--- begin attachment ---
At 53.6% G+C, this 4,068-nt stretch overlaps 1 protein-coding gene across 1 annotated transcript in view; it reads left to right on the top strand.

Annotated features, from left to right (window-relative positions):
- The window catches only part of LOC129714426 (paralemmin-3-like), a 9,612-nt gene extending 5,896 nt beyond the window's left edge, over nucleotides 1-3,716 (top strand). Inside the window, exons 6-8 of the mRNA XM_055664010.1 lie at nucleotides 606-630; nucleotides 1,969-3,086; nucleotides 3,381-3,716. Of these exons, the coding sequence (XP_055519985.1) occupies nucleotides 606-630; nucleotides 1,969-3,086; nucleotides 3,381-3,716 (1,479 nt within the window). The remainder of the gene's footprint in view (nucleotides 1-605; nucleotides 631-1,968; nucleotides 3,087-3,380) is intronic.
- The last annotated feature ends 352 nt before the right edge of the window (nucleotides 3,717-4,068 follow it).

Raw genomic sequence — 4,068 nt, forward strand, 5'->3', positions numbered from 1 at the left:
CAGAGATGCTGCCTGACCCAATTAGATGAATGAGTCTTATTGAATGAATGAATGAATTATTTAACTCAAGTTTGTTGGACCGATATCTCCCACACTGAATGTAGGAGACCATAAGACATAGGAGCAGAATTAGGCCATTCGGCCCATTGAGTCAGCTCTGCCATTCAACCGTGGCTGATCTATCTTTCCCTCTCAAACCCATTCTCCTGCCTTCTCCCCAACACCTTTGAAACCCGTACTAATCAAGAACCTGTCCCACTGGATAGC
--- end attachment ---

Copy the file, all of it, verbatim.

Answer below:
At 53.6% G+C, this 4,068-nt stretch overlaps 1 protein-coding gene across 1 annotated transcript in view; it reads left to right on the top strand.

Annotated features, from left to right (window-relative positions):
- The window catches only part of LOC129714426 (paralemmin-3-like), a 9,612-nt gene extending 5,896 nt beyond the window's left edge, over nucleotides 1-3,716 (top strand). Inside the window, exons 6-8 of the mRNA XM_055664010.1 lie at nucleotides 606-630; nucleotides 1,969-3,086; nucleotides 3,381-3,716. Of these exons, the coding sequence (XP_055519985.1) occupies nucleotides 606-630; nucleotides 1,969-3,086; nucleotides 3,381-3,716 (1,479 nt within the window). The remainder of the gene's footprint in view (nucleotides 1-605; nucleotides 631-1,968; nucleotides 3,087-3,380) is intronic.
- The last annotated feature ends 352 nt before the right edge of the window (nucleotides 3,717-4,068 follow it).

Raw genomic sequence — 4,068 nt, forward strand, 5'->3', positions numbered from 1 at the left:
CAGAGATGCTGCCTGACCCAATTAGATGAATGAGTCTTATTGAATGAATGAATGAATTATTTAACTCAAGTTTGTTGGACCGATATCTCCCACACTGAATGTAGGAGACCATAAGACATAGGAGCAGAATTAGGCCATTCGGCCCATTGAGTCAGCTCTGCCATTCAACCGTGGCTGATCTATCTTTCCCTCTCAAACCCATTCTCCTGCCTTCTCCCCAACACCTTTGAAACCCGTACTAATCAAGAACCTGTCCCACTGGATAGC